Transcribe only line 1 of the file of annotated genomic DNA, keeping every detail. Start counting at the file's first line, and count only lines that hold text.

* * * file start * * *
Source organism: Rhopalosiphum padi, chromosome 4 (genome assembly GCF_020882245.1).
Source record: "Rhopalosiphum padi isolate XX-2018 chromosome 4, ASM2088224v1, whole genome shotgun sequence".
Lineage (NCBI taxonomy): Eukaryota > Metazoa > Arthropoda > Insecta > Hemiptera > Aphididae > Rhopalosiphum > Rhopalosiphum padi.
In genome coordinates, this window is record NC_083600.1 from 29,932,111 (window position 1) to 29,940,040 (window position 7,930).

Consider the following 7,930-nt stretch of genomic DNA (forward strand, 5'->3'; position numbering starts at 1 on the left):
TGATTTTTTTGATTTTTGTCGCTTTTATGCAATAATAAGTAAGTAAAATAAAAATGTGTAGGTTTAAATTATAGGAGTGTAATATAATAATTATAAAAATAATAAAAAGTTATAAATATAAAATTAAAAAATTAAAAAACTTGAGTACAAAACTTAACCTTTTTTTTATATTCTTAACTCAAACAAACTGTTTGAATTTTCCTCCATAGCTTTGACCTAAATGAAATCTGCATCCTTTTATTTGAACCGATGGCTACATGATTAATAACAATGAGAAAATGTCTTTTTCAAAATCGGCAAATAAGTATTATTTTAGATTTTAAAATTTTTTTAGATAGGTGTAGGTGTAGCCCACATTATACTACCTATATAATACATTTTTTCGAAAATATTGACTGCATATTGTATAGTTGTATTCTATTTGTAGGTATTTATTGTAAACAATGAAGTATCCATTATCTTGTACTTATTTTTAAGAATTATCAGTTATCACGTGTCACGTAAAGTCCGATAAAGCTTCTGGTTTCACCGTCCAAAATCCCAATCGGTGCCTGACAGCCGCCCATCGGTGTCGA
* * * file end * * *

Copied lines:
Source organism: Rhopalosiphum padi, chromosome 4 (genome assembly GCF_020882245.1).